We see it all the time: The NFL running back who’s tackled by a 270 pound linebacker; the ultra-marathoner who pounds through 100 miles of trails; and the soccer striker who battles injury and dominates the Olympic Games. So what helps athletes who get knocked down get back up again? Scientists have found compared to the average Joe, athletes certain cognitive strategies that help them deal with the pain.
Illustration by David Cushnie Bell
Pain Is Temporary, Pride Is Forever? — Why It Matters
A recent review in the (appropriately-named) journal Pain revealed what many have already guessed: Athletes can tolerate high levels of painPain perception in athletes compared to normally active controls: a systematic review with meta-analysis. Tesarz, J., Schuster, A.K., Hartmann, M., et al. Department of General Internal Medicine and Psychosomatics, Medical Hospital, University of Heidelberg, Germany. Pain, 2012 Jun;153(6):1253-62.. Researchers looked at 15 studies that examined pain threshold and tolerance in athletes and non-athletes. While both groups had similar pain thresholds (the point when pain is felt), athletes consistently tolerated more pain (the maximum amount one can handle before it becomes unbearable — fun!). Interestingly, many “game” sport athletes showed a higher pain tolerance than endurance athletes, although this varied by type of sport. (We’re guessing there was a different pain tolerance between wrestlers and bowlers.) Another study looked at gender and found male athletes tolerated pain better than womenThe influence of athletic status and gender on experimental pain responses. Manning, E.L., Fillingim, R.B. Psychology Department, Erskine College, Due West, SC. Journal of Pain, 2002 Dec;3(6):421-8.. But don’t fret ladies: That study sized maxed out at 48 people, so more research is probably needed before any conclusions can be drawn!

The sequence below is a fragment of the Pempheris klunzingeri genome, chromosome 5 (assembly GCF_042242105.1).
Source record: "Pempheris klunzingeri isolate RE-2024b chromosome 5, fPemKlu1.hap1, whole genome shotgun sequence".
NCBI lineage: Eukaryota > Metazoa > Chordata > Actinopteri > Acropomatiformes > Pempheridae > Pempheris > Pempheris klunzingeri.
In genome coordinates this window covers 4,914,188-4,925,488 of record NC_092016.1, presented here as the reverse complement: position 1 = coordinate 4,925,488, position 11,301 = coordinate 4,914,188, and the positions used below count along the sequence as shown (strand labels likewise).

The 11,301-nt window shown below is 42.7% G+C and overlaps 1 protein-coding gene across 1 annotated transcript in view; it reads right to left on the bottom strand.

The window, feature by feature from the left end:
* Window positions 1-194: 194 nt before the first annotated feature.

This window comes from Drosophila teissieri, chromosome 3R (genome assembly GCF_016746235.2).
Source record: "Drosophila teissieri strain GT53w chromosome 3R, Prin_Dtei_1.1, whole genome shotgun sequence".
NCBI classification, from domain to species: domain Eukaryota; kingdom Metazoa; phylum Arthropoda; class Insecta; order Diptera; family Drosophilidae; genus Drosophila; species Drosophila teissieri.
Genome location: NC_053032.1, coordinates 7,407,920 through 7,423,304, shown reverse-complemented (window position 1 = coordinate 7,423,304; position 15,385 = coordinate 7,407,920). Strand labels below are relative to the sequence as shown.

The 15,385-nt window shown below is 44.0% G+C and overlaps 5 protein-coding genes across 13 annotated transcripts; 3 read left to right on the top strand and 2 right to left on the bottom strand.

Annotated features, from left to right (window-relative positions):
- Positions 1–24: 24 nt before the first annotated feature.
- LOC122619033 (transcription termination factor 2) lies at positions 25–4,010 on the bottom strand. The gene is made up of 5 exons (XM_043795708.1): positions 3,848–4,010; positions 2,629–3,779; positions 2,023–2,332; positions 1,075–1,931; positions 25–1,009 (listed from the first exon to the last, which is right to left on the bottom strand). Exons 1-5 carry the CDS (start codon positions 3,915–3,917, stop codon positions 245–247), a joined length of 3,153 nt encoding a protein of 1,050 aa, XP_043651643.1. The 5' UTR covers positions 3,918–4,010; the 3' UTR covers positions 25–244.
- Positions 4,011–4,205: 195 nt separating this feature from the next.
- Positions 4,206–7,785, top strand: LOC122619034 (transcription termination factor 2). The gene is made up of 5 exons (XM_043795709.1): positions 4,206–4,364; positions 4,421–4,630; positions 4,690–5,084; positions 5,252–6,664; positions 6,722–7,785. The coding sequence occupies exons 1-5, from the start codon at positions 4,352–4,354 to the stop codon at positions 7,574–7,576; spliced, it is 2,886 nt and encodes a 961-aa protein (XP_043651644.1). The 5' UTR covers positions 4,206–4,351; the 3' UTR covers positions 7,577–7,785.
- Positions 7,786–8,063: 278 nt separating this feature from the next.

The one thing missing from these studies is why athletes can handle the hurt. (We’re looking at you, Ironman athletes.) Researchers didn’t crack the code, but they suggest resistance to pain can be learned over time, and an increase in exercise intensity can lead to endorphin release. (Hello runner’s high!) Others suggest it’s because athletes are incredibly motivated to push through the pain in order to break a personal record, win a medal, or prove they’ve performed to the best of their ability.